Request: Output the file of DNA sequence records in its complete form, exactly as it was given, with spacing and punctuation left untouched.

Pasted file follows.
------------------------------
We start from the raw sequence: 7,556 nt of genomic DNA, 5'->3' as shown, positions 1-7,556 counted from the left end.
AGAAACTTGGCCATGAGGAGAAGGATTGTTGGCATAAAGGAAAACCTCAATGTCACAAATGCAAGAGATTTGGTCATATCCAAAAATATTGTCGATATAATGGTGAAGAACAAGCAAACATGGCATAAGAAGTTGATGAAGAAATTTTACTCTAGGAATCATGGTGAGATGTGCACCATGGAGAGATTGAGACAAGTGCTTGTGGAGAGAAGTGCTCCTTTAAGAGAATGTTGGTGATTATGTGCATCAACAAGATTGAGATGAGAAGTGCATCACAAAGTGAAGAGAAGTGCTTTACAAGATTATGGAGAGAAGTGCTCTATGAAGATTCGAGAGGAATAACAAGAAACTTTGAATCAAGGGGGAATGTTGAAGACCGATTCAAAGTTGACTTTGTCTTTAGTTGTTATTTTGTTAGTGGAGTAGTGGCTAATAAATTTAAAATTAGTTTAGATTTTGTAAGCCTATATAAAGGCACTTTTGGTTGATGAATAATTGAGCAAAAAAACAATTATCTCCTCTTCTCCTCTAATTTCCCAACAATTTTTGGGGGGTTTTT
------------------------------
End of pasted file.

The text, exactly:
We start from the raw sequence: 7,556 nt of genomic DNA, 5'->3' as shown, positions 1-7,556 counted from the left end.
AGAAACTTGGCCATGAGGAGAAGGATTGTTGGCATAAAGGAAAACCTCAATGTCACAAATGCAAGAGATTTGGTCATATCCAAAAATATTGTCGATATAATGGTGAAGAACAAGCAAACATGGCATAAGAAGTTGATGAAGAAATTTTACTCTAGGAATCATGGTGAGATGTGCACCATGGAGAGATTGAGACAAGTGCTTGTGGAGAGAAGTGCTCCTTTAAGAGAATGTTGGTGATTATGTGCATCAACAAGATTGAGATGAGAAGTGCATCACAAAGTGAAGAGAAGTGCTTTACAAGATTATGGAGAGAAGTGCTCTATGAAGATTCGAGAGGAATAACAAGAAACTTTGAATCAAGGGGGAATGTTGAAGACCGATTCAAAGTTGACTTTGTCTTTAGTTGTTATTTTGTTAGTGGAGTAGTGGCTAATAAATTTAAAATTAGTTTAGATTTTGTAAGCCTATATAAAGGCACTTTTGGTTGATGAATAATTGAGCAAAAAAACAATTATCTCCTCTTCTCCTCTAATTTCCCAACAATTTTTGGGGGGTTTTT